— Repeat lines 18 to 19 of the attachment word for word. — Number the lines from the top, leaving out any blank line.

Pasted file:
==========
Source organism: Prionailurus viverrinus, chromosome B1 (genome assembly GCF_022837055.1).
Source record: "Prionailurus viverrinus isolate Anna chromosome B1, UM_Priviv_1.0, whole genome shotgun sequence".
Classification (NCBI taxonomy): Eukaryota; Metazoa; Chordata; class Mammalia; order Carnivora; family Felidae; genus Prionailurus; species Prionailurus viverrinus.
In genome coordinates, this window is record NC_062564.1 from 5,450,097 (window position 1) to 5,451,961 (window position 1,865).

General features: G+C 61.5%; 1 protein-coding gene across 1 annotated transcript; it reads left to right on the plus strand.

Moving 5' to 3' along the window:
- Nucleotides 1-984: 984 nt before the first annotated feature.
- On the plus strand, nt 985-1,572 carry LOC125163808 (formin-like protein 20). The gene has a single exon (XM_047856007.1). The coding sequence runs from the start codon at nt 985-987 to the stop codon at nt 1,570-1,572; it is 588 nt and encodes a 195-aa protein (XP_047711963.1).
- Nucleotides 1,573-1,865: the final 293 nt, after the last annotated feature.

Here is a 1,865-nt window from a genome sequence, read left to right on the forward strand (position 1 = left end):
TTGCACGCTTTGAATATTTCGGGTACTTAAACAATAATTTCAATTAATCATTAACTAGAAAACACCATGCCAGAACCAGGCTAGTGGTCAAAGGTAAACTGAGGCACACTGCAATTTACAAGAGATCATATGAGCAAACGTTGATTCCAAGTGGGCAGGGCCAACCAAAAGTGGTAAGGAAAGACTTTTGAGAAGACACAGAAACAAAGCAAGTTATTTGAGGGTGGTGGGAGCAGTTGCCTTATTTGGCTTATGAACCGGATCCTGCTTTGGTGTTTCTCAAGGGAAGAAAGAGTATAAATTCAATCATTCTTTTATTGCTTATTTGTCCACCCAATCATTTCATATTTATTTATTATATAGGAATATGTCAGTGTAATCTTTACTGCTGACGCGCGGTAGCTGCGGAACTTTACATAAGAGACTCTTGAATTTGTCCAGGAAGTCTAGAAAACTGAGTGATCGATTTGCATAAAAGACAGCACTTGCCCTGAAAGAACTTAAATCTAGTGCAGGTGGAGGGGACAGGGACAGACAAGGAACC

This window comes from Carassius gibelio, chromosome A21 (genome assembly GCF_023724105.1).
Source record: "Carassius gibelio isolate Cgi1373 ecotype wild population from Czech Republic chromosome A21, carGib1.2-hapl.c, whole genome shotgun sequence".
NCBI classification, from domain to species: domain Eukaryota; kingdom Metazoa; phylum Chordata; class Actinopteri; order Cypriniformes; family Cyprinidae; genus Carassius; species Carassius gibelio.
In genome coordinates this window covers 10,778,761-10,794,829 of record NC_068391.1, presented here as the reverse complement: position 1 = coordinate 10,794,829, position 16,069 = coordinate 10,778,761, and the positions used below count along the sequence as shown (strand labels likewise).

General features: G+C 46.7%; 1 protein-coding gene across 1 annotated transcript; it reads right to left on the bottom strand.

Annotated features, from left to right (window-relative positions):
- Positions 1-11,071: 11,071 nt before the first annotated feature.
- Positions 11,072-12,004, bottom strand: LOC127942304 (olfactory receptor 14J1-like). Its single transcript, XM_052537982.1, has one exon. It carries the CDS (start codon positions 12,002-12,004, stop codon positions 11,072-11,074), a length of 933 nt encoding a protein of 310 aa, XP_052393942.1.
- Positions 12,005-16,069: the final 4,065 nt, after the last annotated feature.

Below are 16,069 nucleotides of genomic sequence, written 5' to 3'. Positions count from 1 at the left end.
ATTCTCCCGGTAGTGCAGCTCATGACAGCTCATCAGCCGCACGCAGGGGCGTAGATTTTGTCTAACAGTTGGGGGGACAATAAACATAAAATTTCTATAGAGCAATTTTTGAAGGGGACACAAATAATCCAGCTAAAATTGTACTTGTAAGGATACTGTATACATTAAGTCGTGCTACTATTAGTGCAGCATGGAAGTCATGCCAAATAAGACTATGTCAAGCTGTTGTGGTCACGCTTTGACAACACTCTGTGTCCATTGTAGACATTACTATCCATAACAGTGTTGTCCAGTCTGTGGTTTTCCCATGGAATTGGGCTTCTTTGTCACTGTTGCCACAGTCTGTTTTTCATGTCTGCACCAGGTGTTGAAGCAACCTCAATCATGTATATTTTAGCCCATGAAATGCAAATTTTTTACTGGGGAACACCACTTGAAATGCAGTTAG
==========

- Positions 1-11,071: 11,071 nt before the first annotated feature.
- Positions 11,072-12,004, bottom strand: LOC127942304 (olfactory receptor 14J1-like). Its single transcript, XM_052537982.1, has one exon. It carries the CDS (start codon positions 12,002-12,004, stop codon positions 11,072-11,074), a length of 933 nt encoding a protein of 310 aa, XP_052393942.1.